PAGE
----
FULL DISCLOSURE

08.11.14

In 2014, You Can Still Buy a Senate Seat

Lawmakers in Washington as so beholden to special interest money that they won’t pass basic disclosure laws. Thankfully some states are taking the lead on campaign finance disclosures, but that doesn’t mean you still can’t buy a Senate seat in Georgia.

Leaving aside for the moment the debate over whether or not individuals, corporations or nonprofits should be able to give an unlimited amount of money to a political candidates, shouldn’t we at least know who they are and when they do it?

Our federal representatives are so controlled by the money they receive that they have not been able to pass legislation requiring simple disclosure of contributions from outside groups.

So, as is the case with many other issues these days, the states are stepping in when the federal government demonstrates no capability to lead. Which is pretty much all the time, on every issue.

Last week, Massachusetts Governor Deval Patrick signed a reasonable disclosure law requiring all groups making independent expenditures—that is, money for campaign ads and the like—to disclose their donors within seven days, or within 24 hours if it is 10 days or less before an election. Additionally, the top five donors of more than $5,000 must be listed in advertisements.

Let’s take a look at the kind of problem the lack of any federal action encourages.

Recently, a candidate for the U.S. Senate in Georgia, David Perdue, came from behind and won a tightly contested runoff against a former congressman, Jack Kingston. And it turns out he did so with the help of more than $2 million in advertising attacking his opponent that came from a couple of political organizations based in Ohio, one of which was formed in 2011 with the express purpose of “promoting a stronger economic climate in Ohio.”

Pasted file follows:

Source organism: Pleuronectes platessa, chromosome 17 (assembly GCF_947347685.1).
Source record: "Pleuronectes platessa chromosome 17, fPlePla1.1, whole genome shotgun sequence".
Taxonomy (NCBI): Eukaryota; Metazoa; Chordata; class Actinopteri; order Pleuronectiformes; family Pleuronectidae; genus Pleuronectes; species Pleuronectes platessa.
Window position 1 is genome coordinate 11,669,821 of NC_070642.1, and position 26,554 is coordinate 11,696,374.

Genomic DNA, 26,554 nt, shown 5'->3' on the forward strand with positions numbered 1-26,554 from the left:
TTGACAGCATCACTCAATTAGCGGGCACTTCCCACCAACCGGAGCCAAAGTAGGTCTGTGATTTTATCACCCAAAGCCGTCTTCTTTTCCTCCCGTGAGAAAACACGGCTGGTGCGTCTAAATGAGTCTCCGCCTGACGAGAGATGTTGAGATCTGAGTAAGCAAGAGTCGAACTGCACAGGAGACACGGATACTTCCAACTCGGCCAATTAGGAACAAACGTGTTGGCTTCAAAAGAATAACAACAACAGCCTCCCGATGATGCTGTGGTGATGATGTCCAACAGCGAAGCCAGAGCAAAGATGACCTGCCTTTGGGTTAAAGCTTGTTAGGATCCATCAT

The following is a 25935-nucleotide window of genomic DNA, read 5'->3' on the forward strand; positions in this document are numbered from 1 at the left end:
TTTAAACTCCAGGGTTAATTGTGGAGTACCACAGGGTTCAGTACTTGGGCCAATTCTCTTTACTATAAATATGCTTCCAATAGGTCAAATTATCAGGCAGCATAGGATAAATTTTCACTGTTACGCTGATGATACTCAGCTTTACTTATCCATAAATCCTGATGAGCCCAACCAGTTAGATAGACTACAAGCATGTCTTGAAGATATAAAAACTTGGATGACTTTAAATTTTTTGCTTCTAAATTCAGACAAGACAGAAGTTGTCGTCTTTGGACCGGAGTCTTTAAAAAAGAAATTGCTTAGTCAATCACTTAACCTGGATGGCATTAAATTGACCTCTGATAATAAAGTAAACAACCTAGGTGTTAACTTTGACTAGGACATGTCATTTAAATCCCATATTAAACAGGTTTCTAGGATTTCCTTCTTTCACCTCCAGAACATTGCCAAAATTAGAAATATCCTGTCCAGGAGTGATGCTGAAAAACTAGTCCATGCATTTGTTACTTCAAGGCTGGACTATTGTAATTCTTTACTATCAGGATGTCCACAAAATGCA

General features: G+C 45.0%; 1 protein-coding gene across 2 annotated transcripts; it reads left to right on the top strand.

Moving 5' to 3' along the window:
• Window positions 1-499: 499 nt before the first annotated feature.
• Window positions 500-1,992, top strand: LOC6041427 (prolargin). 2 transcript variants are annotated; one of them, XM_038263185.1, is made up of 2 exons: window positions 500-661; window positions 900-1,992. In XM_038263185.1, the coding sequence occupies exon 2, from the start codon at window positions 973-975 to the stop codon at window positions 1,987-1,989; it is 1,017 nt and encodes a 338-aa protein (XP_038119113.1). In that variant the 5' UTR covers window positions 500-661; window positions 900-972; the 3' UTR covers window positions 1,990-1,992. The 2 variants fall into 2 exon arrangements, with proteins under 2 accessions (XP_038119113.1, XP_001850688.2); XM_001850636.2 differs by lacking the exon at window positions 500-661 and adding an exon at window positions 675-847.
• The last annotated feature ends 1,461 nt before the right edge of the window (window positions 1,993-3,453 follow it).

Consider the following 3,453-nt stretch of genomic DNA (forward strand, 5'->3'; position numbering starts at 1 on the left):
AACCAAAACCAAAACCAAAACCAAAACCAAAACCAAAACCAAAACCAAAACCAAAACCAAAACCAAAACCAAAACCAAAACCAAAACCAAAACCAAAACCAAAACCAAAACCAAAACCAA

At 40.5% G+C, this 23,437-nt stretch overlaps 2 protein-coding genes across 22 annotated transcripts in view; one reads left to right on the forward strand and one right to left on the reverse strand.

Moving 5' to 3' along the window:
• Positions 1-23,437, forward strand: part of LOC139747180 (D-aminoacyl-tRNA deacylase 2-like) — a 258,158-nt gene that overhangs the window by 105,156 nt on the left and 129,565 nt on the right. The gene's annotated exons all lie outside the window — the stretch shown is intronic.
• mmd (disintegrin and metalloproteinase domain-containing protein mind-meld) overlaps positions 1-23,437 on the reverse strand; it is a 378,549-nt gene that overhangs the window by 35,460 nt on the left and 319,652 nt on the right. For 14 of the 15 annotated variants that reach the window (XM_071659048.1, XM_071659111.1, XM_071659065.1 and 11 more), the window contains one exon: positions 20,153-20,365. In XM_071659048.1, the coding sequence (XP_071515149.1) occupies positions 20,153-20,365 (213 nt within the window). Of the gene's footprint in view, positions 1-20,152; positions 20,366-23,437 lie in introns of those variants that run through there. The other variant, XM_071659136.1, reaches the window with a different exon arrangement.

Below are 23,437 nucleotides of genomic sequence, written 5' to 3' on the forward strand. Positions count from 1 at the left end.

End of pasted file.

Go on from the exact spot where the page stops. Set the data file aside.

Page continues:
So we now have a candidate for the U.S. Senate in Georgia whose margin of victory was absolutely supplied by, um, we have no idea.

Would it surprise you to learn there is a loophole in federal disclosure requirements? Technically, a political action committee is supposed to disclose its donors. But tax-exempt “social welfare” nonprofits do not. And, guess what? Nearly all the money that was dumped into the PACs that funded the George Senate race came from two nonprofits.

So we now have a candidate for the U.S. Senate in Georgia whose margin of victory was absolutely supplied by, um, we have no idea. 

For all we know, Perdue may a terrific guy and a potentially great U.S. senator. But it sure doesn’t instill faith in our system, or encourage voters to participate, when unknown special interests from outside a state can swoop in and affect the outcome of an election.

And believe me, this is not just happening in Georgia. It’s happening in most high-profile political races, with the rare exception of those where the candidates have engaged in agreements to ban outside funding, or are considering pledges to disclose all “dark money” funding.

So, as the Georgia race just proved, you really can buy a U.S. Senate seat. And, while buying a Senate seat may be constitutionally protected thanks to the Citizens United decision, there are no similar protections for doing so anonymously.

So thank you, Massachusetts, for invoking in action the words of the former Supreme Court Justice Luis D. Brandeis: “Sunlight is best disinfectant.”